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"Illic antiquas ubi torquet devia fagus "Radices per humum, patulo sub tegmine, lassus "Solibus æstivis, se effundere sæpe solebat, "Lumina fixa tenens, rivumque notare loquacem.
"Sæpe istam assuetus prope sylvam errare, superbum "Ridens nescio quid; nunc multa abnormia volvens, "Aut desperanti similis nunc pallidus ibat, "Ut curâ insanus, miserove agitatus Amore.
"Mane erat, et solito non illum in colle videbam, "Non illum in campo, notâ nec in arboris umbrâ: Jamque nova est exorta Dies; neque flumina propter, "Nec propter sylvam, aut arvis erat ille jugosis.
"Adveniente aliâ, portatum hunc ordine mœsto "Vidimus, et tristes quà semita ducit ad Ædem "Rite ire Exequias; ades huc, et perlege Carmen "(Nam potes,) inscriptum lapidi sub vepre vetusta."
"Nec famæ, neque notus, hìc quiescit,
Fortunæ Juvenis, super silenti
Huic largum fuit, integrumque pectus,
Inter spemque metumque conquescunt."
Bishop Warburton's Characters of the Historians of the Civil Wars.
I cannot fill this paper better, or more to the purpose of my present work, than by extracting the following very interesting literary notices from Bishop Warburton's correspondence with Bishop Hurd, lately published.
"In studying this period," (the Civil Wars of the Sixteenth Century) "the most important, the most wonderful in all history, I suppose you will make Lord Clarendon's incomparable performance your ground-work. I think it will be understood to adyantage, by reading as an introduction to it, Rapin's Reign of James I. and the first fourteen years of Charles I.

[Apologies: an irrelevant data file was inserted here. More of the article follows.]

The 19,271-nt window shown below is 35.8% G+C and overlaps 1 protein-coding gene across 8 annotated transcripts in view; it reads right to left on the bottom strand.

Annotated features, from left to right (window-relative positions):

"After this will follow Whitlock's Memoirs* It is only a journal or diary, very ample and full of important matters. The writer was learned in his own profession; thought largely in religion by means of his friendship with Selden: for the rest, he is vain and pedantic, and on the whole, a little genius.
"Ludlow's Memoirs ;t as to its composition, is below
* First published 1682; and again with many additions; and a better index, 1732. Bulstrode Whitelocke, son of Sir James Whitelocke, a judge of the Common Pleas, who died 1632, was born 1605; was educated to the law; and was one of Cromwell's Lords, 1657. He died at Chilton, Wilts, 1676.
Printed at Vevay, in the canton of Berne, 1698, 2 vols. 8vo. and a
below criticism: as to the matter, curious enough. With what spirit written, you may judge by his character, which was that of a furious, mad, but I think, apparently honest republican, and independent.
"May's History of the Parliament* is a just composition, according to the rules of history. It is written with much judgment, penetration, manliness, and spirit, and with a candour, that will greatly increase your esteem, when you understand, that he wrote by order of his masters, the Parliament. It breaks off (much to the loss of the history of that time) just when their armies were new modelled by the selfdenying ordinance: this loss was attempted to be supplied by
Sprigge's History of Fairfax's Exploits,†-non passibus æquis. He was chaplain to the general, is not altogether devoid of May's candour, though he has little of his spirit. Walker says it was written by the famous Col. Fienes, though under Sprigge's name. It is altogether a military history, as the following one of Walker, called The History of Independency, is a civil one; or rather of the nature of a political pamphlet against the Independents. It is
3d vol, with a collection of original papers, 1699, 8vo. Edmund Ludlow was born 1620; educated to the law; and died at Vevay in Switzerland, 1693, ætat. 7?.